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Tuesday, 23 February 2010

A Carnival of consumption. by Mark Lyndersay




Dr Pat Bishop, looking both serious and festive, speaking to MATT members. Photo by Mark Lyndersay.


In earlier, less medically savvy times, it was possible to die of a condition called “consumption.” People who died of this condition actually were victims of tuberculosis, but nobody understood at the time that an invisible organism, acting in its own best interests, was creating the illusion that a human body was being consumed from within.
I thought about that while listening to Pat Bishop speaking to Matt at last week’s luncheon talk on Carnival, an intriguing hour’s worth of a distinguished mind teasing through the history and modern imperatives of a festival that’s been with us so long that we now take it for granted.

In considering a work of art, the painter and musical director noted, she asks herself, among other things, to whom it is addressed and to what extent the artis is expressed in the work.
Bishop was quick to acknowledge that her own perceptions of Carnival might well seem antiquated to modern tastes, but bemoaned a quite justifiable loss of “our sense of local capacity to do and be” while “looking abroad for validation.”
These observations parallell my own thoughts about this festival, which will find me today immersed in a joyous madness of blaring music set to an electronic metronome and feathers and beads imported from China and India, trying to make sense, at least through the frame of a lens, of this annual outpouring of creativity.

And let there be no mistake, Carnival is still a hotbed of creativity, even if its expression is often expressed in a troubling homogeneity of beats and designs at this stage of its evolution.
It is telling that the most sophisticated, evolved aspects of modern Carnival are those related to manufacturing, cost control, efficiences of repetition and lubrication of delivery systems. The pursuit of customer satisfaction is draining the mystique and opportunity for participation out of a festival that was born in the quirky fires of individual expression.
Carnival has come too far, assimilated too much and done too many intriguing wheels and turns to be dismissed as being in a terminal state of decay in 2010.

Which is not to say that, as a nation, that we should not be concerned about readily observed signs of lethargy and weakness in its collective corpus.
It’s now obvious that Carnival has become a festival driven by perceived and readily satisfied impulses in its highest profile consumers. Bandleaders freely acknowledge that any attempt to drift away from now decades old formulae of colourful underwear decorated with beads and feathers are vocally rejected by their customers.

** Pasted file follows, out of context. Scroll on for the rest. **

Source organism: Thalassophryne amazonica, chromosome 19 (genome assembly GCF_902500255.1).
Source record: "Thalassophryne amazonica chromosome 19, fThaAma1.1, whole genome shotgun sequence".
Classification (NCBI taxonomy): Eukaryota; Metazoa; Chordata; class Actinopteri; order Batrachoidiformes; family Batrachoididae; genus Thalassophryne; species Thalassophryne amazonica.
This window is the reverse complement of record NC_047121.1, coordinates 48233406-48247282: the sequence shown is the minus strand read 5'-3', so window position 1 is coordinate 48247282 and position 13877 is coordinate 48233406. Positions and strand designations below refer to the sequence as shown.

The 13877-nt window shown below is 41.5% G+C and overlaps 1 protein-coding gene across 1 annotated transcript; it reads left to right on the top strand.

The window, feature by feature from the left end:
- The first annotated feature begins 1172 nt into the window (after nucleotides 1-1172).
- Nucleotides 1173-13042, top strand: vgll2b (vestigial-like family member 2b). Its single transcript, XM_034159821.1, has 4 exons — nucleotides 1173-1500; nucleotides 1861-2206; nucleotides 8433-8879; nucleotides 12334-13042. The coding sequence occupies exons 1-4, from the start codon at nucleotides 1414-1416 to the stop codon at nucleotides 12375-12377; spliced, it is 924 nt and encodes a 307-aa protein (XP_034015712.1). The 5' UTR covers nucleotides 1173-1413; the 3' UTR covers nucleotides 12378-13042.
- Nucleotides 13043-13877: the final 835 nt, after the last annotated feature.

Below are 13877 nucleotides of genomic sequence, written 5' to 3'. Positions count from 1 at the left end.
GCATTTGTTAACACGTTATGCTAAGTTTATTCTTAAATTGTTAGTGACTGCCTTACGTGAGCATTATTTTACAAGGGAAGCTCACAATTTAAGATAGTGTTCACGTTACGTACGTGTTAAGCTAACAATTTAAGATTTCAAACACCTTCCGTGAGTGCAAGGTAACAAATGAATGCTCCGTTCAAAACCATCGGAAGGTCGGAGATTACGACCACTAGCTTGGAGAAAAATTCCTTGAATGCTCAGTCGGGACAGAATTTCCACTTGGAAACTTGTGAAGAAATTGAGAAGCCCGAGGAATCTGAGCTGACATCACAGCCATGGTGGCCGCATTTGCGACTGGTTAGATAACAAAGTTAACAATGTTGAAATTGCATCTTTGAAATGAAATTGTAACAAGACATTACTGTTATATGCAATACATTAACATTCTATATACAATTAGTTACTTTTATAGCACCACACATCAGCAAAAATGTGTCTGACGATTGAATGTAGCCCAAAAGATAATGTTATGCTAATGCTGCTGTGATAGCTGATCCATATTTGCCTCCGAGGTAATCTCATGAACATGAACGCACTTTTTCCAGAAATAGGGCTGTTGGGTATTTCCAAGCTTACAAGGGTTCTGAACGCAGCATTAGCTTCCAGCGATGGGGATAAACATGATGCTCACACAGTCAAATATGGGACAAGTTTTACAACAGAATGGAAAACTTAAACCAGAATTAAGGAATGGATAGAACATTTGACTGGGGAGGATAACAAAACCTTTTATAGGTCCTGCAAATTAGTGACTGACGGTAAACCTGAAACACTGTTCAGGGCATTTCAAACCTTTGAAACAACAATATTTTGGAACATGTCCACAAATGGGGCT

The season’s composers can choose to write and sing clever turns of phrase set to mellifluous melodies in sparsely attended calypso tents or engage the services of a good producer and arranger to amplify beats and hook phrases into the music that is now the engine of Carnival.

Failure to please has always meant a failure to earn in any business transaction, but the immediacy of that disconnect in today’s Carnival is so sharp and unforgiving that it all but militates against any kind of serious experimentation.
Carnival has always been driven most successfully by the kind of innovation that enthusiastic reception encourages, but the rush to the future is so complicated by powerful influences that it’s important to evaluate and preserve the uniqueness that more than 15 decades of Carnival has bequeathed to us.

While there has been no concerted effort to preserve the details of Carnivals past, there is still room to analyse the processes, imperatives and influences that led to its most remarkable productions and talents.
Some of that work has begun at the UTT, but prior initiatives like the Carnival Institute have delivered little of the kind of understanding that’s needed to incorporate the valuable learnings of our history into modern Carnival.
Today, there will be pockets of resistance to what has become Carnival’s status quo, but they largely exist in pointed defiance and contrast to the larger will, or lack of it, that drives the most popular aspects of Carnival.

Dr Bishop spoke to journalists last Monday about “a multicultural heritage that makes us such a remarkable people.” Until we take the pulse of what’s happening today, codify, comprehend and build on a heritage that hovers on the edge of being permanently lost, everything that is new will continue to reflect a history that only spans our most casual, recent memory.




SOURCE:BitDepth 718 - February 16






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